What Really Happens When the Fed Hikes Rates
So the Fed finally did it. It raised interest rates by 0.25 percent for the first time since 2006. The media and the market expected the move. What many don’t know is how it is going to do it.
Central bankers and the media often make it sound like it’s as easy as pushing a button. Imagine Janet Yellen sitting at her computer with several choices on how to set rates: 0.25 percent, 0.5 percent, 1 percent.
In this case, she would push the 0.25 button and interest rates rise overnight—after all, it is called the overnight Fed Funds Rate.
In practice it doesn’t really work like that.
To understand how the Fed raises rates, we first have to understand which rate it is raising. Especially the media (you see it in this headline as well) is guilty of simplifying the Fed’s fund rate to “interest rate” or just “rate,” as if this one rate represents all interest rates.
But the Fed fund rate is a very specific interest rate. Banks charge it when borrowing and lending required reserves to each other. They need to have 10 percent of their deposits stashed as required reserves at the Fed in electronic form so the Fed can keep lending under control.
At the end of one business day, Citibank may have done its books and found out it needs reserves because it has made too many loans or taken in too many deposits. Chase Bank might find it has too many reserves and will lend its surplus to Citi.
Because it’s a closed system, it always balanced out and supply and demand determined the interest on reserves—the Fed Funds Rate.
Because supply and demand determine the price, instead of pushing a button, the Fed has to go to the market to change it—hence the name open market operations.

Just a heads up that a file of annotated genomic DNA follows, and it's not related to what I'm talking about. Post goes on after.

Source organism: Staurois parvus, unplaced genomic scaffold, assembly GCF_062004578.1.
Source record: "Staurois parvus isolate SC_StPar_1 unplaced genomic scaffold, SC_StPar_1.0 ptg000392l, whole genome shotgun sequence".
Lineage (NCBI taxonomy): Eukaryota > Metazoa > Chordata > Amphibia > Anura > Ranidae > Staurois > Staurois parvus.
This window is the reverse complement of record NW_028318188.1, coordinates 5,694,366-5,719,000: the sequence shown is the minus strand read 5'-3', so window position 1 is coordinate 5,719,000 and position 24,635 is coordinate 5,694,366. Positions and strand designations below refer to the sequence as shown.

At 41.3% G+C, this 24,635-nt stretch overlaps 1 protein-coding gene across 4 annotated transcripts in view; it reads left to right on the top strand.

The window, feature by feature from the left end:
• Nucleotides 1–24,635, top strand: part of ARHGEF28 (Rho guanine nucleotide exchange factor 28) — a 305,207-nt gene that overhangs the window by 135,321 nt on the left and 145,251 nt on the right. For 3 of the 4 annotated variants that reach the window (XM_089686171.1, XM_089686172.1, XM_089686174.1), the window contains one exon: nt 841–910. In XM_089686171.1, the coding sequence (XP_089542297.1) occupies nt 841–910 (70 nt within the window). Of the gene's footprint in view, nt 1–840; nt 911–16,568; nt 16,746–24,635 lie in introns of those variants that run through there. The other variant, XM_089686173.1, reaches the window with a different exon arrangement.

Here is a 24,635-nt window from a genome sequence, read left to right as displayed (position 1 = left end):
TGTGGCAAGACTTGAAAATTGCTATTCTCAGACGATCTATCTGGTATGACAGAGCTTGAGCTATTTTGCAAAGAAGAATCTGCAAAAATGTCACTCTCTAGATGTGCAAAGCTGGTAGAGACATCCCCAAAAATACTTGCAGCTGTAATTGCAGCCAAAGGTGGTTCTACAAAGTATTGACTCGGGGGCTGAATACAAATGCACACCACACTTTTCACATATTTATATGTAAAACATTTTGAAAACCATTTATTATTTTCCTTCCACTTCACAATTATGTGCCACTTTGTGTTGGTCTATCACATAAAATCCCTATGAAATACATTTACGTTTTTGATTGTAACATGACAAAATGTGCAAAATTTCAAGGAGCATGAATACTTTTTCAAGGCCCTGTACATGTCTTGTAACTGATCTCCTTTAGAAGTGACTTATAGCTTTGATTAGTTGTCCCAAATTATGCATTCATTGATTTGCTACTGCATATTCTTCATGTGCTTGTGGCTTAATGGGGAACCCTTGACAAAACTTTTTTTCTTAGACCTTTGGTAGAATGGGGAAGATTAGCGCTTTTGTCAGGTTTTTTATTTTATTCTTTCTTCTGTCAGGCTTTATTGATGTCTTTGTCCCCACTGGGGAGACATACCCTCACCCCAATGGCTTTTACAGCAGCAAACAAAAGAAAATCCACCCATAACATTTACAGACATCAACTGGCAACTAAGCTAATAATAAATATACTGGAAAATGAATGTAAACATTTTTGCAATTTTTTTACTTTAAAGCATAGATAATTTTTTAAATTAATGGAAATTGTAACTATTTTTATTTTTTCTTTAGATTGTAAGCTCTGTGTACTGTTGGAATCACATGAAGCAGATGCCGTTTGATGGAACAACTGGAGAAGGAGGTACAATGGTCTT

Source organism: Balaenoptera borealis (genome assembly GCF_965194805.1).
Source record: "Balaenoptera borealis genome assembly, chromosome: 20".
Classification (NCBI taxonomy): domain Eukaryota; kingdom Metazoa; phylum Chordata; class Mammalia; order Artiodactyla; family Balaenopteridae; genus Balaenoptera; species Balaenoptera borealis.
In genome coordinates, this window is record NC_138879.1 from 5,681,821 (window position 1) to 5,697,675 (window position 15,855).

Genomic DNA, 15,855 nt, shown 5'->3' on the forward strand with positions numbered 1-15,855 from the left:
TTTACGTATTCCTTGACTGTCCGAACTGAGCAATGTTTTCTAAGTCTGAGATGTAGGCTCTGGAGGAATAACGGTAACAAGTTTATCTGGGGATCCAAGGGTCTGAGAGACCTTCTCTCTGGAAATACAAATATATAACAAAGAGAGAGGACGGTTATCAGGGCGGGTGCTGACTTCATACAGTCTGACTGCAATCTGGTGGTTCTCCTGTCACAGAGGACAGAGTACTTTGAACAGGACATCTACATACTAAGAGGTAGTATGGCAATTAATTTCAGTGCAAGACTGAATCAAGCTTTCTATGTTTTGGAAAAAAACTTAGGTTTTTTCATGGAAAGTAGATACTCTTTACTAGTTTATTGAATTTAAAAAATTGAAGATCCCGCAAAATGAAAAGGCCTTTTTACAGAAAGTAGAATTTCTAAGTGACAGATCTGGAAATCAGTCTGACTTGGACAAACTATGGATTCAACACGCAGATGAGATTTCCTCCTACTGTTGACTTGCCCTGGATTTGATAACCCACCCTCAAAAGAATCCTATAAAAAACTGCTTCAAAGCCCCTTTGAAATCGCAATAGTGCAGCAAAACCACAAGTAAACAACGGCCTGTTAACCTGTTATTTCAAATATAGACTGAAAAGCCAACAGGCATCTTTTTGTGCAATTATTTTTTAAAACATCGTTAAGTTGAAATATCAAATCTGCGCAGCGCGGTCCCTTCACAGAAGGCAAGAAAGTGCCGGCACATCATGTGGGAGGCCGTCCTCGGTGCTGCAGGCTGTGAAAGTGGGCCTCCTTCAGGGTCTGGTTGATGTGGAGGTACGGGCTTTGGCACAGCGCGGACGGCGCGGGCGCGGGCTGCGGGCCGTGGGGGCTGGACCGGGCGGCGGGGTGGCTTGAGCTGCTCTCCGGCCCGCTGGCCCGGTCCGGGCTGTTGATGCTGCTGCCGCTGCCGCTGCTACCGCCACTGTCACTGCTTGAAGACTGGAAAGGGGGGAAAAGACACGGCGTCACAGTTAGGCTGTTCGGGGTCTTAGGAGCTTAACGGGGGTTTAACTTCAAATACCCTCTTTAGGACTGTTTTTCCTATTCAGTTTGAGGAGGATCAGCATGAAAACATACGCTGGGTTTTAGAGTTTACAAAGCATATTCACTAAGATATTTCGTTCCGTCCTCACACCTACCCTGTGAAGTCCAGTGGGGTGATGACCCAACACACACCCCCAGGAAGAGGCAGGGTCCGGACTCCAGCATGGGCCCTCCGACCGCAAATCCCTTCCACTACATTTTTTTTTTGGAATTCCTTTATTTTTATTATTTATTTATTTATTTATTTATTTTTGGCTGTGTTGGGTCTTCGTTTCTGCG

It must buy up those reserves until there is few enough of them. Then banks would have to pay more to borrow from each other, because there is less supply. This is how a rate hike works in practice, and the Fed is selling Treasurys and other securities to mop up reserves and reduce supply.
When the Fed sells Treasurys from the asset side of its balance sheet and buys up reserves (a liability) the balance sheet shrinks, reducing liquidity in the financial system. This used to work wonderfully well before the age of quantitative easing.
The QE Conundrum
Now there is a little problem.
In several rounds of quantitative easing, the Fed printed up so many reserves to buy Treasurys, there is now a big pile of excess reserves on top of the 10 percent required. This number is around $2.5 trillion.
Because these reserves are in excess of the required ones, the Fed first has to remove the excess in order to create enough scarcity to force banks to charge each other more for borrowing the required reserves.
On cue, the Fed’s trading desk announced it has $2 trillion worth of securities ready to push into the market to mop up excess reserves.
Of course, the Fed would never say it is reversing its QE program, which is permanent. Instead it will conduct so-called reverse repo operations, which are temporary—at least each individual transaction is.
The Fed would sell Treasury securities for excess reserves and repurchase the Treasury bill or bond two weeks later. Hence the word repo, which comes from repurchase.
This sounds nice because it means the Fed doesn’t have to permanently sell the assets on its balance sheet, which would mean the reversal of QE, which the market is so afraid of.
However, in order to achieve the desired effect on the Fed Fund Rate, it will have to roll the reverse repo operations as long as it wants to have the Fed Funds Rate higher, making them permanent in practice.
Wedbush Securities analyst E.D. Skyrm estimates the Fed will have to reverse repo (sell) about $800 billion to achieve the desired 0.25 rate hike. This is more than the $600 billion the Fed bought during its second round of quantitative easing.
So as much as the Fed wants to make us believe QE is permanent, it will have to permanently roll the reverse repos—or reverse QE—to keep rates from falling again.